• Clarify how knowledge that is being taught is important to students’ future work and/or life. Students will value only what they believe they need to know and will use in work/life
    • Problem based learning in groups. Assigning a facilitator in the group and then pick an idea that there isn’t a right answer. You can use concept mapping. First, students present the problem. Second, they find resources and list them. Third, they investigate solutions to the problem and list them. Fourth, they identify the three best solutions. Last, they pick the best one and provide the reason
    • I ask my students (every week), why are you here? I note week one and compare it with the final week. Typical observation: growing ambition.

    • Motivation and Value: I get my students to stop thinking like a student, rather think like a teacher (or a professional in their field) to see the value of the activities and assignments in the course
    • People respond to genuine concern for their well-being
    • Active Learning: I occasionally divide the assigned chapter up among the students, and give everyone 10 minutes to come up with a 1 minute presentation to the class. The students have at least read a few pages, and they talk to each other instead of listening to me
    • When a student engages in course dialogue, I write a note thanking them as their classmates and I enjoyed their participation and how important their questions and comments are to educators and their students. I also include that I hope they continue to share in all courses. This helps encourage participation, especially from those who seldom do
    • Recognize and sustain the “cool” in everyone and challenge the students to move from “pretend cool” to “cool.”
    • Remove fear/anxiety and increase expectations of success by: allowing students to redo/resubmit work or problems for regarding/assessment. They work and learn from their mistakes, but are not punished for their mistakes.
    • Living Concept Maps: During a case study, have the students in groups of 4-5, actively create a concept map as the case study is unfolding—adapting and changing it as new data becomes available. At the end, share the concept maps and see how different/similar they are and explore those.
    • the selection and use of technologies for teaching and learning is driven as much by context and values and beliefs as by hard scientific evidence or rigorous theory
    • There are deep philosophical, technical and pragmatic challenges in trying to provide a model or set of models flexible but practical enough to handle the huge range of factors involved
    • theories and beliefs about education will influence strongly the choice and use of different technologies
    • it is a mistake to focus solely on the educational characteristics of technologies. There are social, organizational, cost and accessibility issues also to be considered
    • what is best done face-to-face and what online, and in what contexts? What is the role of the human teacher, and can/should/will he/she be replaced by technology?

Developing clinical reasoning and critical thinking

“Clinical reasoning is a process in which the therapist, interacting with the patient and significant others (e.g. family and other health-care team members), structures meaning, goals and health management strategies based on clinical data, client choices and professional judgment and knowledge (Higgs & Jones, 2000).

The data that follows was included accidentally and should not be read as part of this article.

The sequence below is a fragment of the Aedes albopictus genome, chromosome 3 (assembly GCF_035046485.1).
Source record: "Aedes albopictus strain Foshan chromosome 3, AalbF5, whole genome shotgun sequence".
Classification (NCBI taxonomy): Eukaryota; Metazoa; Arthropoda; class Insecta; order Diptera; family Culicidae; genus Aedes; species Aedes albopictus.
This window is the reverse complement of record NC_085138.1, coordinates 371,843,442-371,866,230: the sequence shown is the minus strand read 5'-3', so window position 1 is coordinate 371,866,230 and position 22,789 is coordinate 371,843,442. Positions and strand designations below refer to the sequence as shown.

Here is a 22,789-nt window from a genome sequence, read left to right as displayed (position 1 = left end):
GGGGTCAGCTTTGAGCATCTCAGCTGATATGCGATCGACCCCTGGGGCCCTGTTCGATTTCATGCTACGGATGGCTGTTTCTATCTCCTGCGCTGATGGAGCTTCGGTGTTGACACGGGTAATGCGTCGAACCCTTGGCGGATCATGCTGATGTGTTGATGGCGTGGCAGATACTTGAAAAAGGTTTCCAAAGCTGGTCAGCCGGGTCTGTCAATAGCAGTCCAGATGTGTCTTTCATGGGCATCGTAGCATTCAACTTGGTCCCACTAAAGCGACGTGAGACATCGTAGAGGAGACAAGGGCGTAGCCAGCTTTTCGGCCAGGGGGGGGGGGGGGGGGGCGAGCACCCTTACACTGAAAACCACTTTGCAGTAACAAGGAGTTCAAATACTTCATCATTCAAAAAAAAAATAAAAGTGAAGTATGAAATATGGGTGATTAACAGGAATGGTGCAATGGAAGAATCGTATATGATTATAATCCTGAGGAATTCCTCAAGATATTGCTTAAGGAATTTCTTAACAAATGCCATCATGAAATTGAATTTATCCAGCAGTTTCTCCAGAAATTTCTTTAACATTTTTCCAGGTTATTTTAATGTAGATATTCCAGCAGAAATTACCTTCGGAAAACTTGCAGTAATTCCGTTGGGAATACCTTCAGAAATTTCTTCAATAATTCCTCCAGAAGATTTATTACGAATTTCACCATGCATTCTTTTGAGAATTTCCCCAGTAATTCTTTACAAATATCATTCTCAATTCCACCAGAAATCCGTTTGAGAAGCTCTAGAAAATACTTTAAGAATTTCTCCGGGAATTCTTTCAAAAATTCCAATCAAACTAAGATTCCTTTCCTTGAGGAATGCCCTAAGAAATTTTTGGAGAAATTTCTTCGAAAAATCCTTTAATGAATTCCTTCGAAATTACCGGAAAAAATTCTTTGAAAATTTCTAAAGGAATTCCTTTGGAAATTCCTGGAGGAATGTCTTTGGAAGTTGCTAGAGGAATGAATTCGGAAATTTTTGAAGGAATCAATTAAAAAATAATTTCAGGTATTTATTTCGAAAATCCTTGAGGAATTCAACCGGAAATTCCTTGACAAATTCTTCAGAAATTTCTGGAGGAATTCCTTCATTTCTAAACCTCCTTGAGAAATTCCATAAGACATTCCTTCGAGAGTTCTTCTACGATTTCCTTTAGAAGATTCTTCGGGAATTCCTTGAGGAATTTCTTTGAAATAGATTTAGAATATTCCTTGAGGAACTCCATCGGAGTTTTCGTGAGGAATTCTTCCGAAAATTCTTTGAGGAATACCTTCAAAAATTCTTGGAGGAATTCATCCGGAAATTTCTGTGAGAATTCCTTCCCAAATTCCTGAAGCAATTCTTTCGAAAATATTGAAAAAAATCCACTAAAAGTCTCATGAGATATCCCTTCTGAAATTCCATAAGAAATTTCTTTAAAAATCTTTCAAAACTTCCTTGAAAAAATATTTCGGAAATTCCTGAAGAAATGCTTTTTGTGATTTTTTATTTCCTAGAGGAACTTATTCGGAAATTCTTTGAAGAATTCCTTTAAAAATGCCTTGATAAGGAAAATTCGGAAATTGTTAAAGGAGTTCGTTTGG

Clinical reasoning is difficult, if not impossible to “teach” (if anything is actually possible to teach [Game & Metcalfe, 2009]) but can be developed indirectly through careful course design. I’m trying to move my teaching from helping students to answer the simple Who, What, Where and When questions, to answering the more complex How and Why questions. Instead of memorising content, which is how most of my students prefer to study, I’m trying to help them see the value in developing a deeper understanding of the topic. To use the content as a framework around which we can use critical thinking to apply our understanding of theory, to practice. In other words, to develop clinical reasoning.

I’ve started to change the types of assignments I give to my students, to try and integrate some form of critical thinking. I’ve uploaded and shared the last assignment handout on Google Docs (unfortunately I only have the PDF…seem to have deleted to ODT version), and would love suggestions or feedback on the process. The feedback from students has been great and the quality of the work they produce has been of a very high standard. I’ve found that the feedback from the drafting process (a requirement of the assignment) really helps to give direction to the students, and although they are initially resistant to the idea (they want to submit work that is perfect), they see the value when they get their scripts back and have the opportunity to refine their arguments.

The research and evidence-based practice component is something that we’re trying to incorporate into all of our modules, but which currently is covered only superficially. Students don’t understand how to extract relevant information from academic publications, probably because they lack the specific academic literacies required in higher education. Once we establish that they need only identify the main conclusion of the study (this is at a second year undergraduate level), and use that conclusion to construct an argument, they manage just fine.

Game, A., & Metcalfe, A. (2009). Dialogue and team teaching. Higher Education Research & Development, 28(1), 45-57. doi: 10.1080/07294360802444354

Higgs, J. & Jones, M. (2000). Clinical reasoning in the health professions. In Clinical Reasoning in the Health Professions, 2nd edition (J. Higgs & M. Jones, eds), pg. 3-14